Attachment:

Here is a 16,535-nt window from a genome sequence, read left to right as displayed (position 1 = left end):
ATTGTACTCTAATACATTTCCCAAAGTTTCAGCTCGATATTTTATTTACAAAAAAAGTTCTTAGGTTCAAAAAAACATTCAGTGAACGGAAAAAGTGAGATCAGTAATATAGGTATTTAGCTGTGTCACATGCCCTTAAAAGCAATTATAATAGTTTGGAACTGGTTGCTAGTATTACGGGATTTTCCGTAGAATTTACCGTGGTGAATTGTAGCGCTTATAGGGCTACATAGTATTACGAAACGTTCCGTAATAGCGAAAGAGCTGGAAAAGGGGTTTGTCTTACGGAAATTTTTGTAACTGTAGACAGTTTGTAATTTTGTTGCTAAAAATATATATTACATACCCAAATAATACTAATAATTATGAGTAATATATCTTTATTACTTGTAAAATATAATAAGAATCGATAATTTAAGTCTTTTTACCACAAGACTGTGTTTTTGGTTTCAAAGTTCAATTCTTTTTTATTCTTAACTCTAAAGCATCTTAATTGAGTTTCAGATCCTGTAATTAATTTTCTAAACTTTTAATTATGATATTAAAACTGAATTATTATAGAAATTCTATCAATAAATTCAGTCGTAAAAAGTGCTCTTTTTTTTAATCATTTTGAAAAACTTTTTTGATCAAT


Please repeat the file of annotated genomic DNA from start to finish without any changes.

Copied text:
Here is a 16,535-nt window from a genome sequence, read left to right as displayed (position 1 = left end):
ATTGTACTCTAATACATTTCCCAAAGTTTCAGCTCGATATTTTATTTACAAAAAAAGTTCTTAGGTTCAAAAAAACATTCAGTGAACGGAAAAAGTGAGATCAGTAATATAGGTATTTAGCTGTGTCACATGCCCTTAAAAGCAATTATAATAGTTTGGAACTGGTTGCTAGTATTACGGGATTTTCCGTAGAATTTACCGTGGTGAATTGTAGCGCTTATAGGGCTACATAGTATTACGAAACGTTCCGTAATAGCGAAAGAGCTGGAAAAGGGGTTTGTCTTACGGAAATTTTTGTAACTGTAGACAGTTTGTAATTTTGTTGCTAAAAATATATATTACATACCCAAATAATACTAATAATTATGAGTAATATATCTTTATTACTTGTAAAATATAATAAGAATCGATAATTTAAGTCTTTTTACCACAAGACTGTGTTTTTGGTTTCAAAGTTCAATTCTTTTTTATTCTTAACTCTAAAGCATCTTAATTGAGTTTCAGATCCTGTAATTAATTTTCTAAACTTTTAATTATGATATTAAAACTGAATTATTATAGAAATTCTATCAATAAATTCAGTCGTAAAAAGTGCTCTTTTTTTTAATCATTTTGAAAAACTTTTTTGATCAAT